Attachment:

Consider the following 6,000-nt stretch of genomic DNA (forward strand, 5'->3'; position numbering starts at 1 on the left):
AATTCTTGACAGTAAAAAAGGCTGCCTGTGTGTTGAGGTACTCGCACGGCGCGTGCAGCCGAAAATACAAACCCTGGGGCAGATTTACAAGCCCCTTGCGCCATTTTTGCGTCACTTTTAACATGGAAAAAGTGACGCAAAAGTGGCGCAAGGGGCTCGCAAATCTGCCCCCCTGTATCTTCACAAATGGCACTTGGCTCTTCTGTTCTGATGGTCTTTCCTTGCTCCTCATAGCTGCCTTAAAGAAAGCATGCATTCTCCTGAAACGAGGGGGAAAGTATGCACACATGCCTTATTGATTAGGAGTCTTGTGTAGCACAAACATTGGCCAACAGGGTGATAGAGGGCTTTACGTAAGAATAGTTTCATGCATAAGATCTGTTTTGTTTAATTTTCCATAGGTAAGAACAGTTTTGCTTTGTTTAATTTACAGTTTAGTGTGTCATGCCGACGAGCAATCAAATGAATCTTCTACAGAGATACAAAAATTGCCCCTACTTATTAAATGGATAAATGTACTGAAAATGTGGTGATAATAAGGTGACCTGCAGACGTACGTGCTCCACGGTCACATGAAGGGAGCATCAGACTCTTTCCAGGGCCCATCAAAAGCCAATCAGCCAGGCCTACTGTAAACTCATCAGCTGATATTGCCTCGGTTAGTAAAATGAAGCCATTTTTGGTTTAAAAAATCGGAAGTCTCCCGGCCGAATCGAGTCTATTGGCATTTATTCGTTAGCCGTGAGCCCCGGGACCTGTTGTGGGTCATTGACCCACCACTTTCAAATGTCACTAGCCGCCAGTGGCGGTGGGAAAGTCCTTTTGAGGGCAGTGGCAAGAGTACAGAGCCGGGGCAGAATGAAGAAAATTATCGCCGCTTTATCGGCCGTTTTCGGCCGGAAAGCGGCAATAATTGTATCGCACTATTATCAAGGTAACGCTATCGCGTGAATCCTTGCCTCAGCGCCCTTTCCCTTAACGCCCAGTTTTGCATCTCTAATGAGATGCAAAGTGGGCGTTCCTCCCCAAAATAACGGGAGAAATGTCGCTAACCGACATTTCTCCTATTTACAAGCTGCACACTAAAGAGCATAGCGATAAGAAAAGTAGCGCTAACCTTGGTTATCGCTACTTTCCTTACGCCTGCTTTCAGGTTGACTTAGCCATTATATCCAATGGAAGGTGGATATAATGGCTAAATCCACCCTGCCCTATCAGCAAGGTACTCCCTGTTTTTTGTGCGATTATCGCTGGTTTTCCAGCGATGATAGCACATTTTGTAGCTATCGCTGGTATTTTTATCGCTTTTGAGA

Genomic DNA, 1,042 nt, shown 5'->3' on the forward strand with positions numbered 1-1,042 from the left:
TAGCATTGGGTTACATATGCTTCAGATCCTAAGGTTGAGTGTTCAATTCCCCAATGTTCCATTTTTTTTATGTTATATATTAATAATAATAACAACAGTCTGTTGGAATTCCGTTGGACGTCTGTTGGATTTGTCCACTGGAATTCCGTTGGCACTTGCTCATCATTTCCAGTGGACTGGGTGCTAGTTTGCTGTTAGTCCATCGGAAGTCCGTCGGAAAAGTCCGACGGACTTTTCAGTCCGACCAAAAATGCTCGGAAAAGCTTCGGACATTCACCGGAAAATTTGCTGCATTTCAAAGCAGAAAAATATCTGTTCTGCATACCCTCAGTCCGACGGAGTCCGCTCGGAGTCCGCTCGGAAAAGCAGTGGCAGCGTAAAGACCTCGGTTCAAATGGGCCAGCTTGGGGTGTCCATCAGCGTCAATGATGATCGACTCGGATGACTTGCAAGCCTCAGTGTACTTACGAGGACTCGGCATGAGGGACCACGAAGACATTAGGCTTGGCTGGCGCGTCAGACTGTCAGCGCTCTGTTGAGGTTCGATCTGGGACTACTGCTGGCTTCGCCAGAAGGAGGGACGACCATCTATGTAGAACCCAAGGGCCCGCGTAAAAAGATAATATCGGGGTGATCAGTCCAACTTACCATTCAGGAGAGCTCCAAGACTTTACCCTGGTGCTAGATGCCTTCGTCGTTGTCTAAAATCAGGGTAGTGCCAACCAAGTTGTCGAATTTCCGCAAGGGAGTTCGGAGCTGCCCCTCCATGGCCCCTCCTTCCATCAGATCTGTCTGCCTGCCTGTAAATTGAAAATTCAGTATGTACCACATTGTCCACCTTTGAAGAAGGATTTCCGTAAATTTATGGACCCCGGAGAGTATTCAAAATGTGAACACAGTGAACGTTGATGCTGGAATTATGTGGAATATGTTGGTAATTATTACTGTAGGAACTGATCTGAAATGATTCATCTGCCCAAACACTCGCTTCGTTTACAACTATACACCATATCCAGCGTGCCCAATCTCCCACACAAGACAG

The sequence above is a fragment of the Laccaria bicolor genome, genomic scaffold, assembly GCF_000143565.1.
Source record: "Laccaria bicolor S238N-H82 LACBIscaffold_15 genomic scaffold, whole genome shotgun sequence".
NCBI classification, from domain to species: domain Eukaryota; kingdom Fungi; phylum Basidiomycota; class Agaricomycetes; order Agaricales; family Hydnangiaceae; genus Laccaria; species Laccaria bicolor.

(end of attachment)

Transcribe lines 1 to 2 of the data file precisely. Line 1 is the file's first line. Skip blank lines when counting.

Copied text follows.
Consider the following 6,000-nt stretch of genomic DNA (forward strand, 5'->3'; position numbering starts at 1 on the left):
AATTCTTGACAGTAAAAAAGGCTGCCTGTGTGTTGAGGTACTCGCACGGCGCGTGCAGCCGAAAATACAAACCCTGGGGCAGATTTACAAGCCCCTTGCGCCATTTTTGCGTCACTTTTAACATGGAAAAAGTGACGCAAAAGTGGCGCAAGGGGCTCGCAAATCTGCCCCCCTGTATCTTCACAAATGGCACTTGGCTCTTCTGTTCTGATGGTCTTTCCTTGCTCCTCATAGCTGCCTTAAAGAAAGCATGCATTCTCCTGAAACGAGGGGGAAAGTATGCACACATGCCTTATTGATTAGGAGTCTTGTGTAGCACAAACATTGGCCAACAGGGTGATAGAGGGCTTTACGTAAGAATAGTTTCATGCATAAGATCTGTTTTGTTTAATTTTCCATAGGTAAGAACAGTTTTGCTTTGTTTAATTTACAGTTTAGTGTGTCATGCCGACGAGCAATCAAATGAATCTTCTACAGAGATACAAAAATTGCCCCTACTTATTAAATGGATAAATGTACTGAAAATGTGGTGATAATAAGGTGACCTGCAGACGTACGTGCTCCACGGTCACATGAAGGGAGCATCAGACTCTTTCCAGGGCCCATCAAAAGCCAATCAGCCAGGCCTACTGTAAACTCATCAGCTGATATTGCCTCGGTTAGTAAAATGAAGCCATTTTTGGTTTAAAAAATCGGAAGTCTCCCGGCCGAATCGAGTCTATTGGCATTTATTCGTTAGCCGTGAGCCCCGGGACCTGTTGTGGGTCATTGACCCACCACTTTCAAATGTCACTAGCCGCCAGTGGCGGTGGGAAAGTCCTTTTGAGGGCAGTGGCAAGAGTACAGAGCCGGGGCAGAATGAAGAAAATTATCGCCGCTTTATCGGCCGTTTTCGGCCGGAAAGCGGCAATAATTGTATCGCACTATTATCAAGGTAACGCTATCGCGTGAATCCTTGCCTCAGCGCCCTTTCCCTTAACGCCCAGTTTTGCATCTCTAATGAGATGCAAAGTGGGCGTTCCTCCCCAAAATAACGGGAGAAATGTCGCTAACCGACATTTCTCCTATTTACAAGCTGCACACTAAAGAGCATAGCGATAAGAAAAGTAGCGCTAACCTTGGTTATCGCTACTTTCCTTACGCCTGCTTTCAGGTTGACTTAGCCATTATATCCAATGGAAGGTGGATATAATGGCTAAATCCACCCTGCCCTATCAGCAAGGTACTCCCTGTTTTTTGTGCGATTATCGCTGGTTTTCCAGCGATGATAGCACATTTTGTAGCTATCGCTGGTATTTTTATCGCTTTTGAGA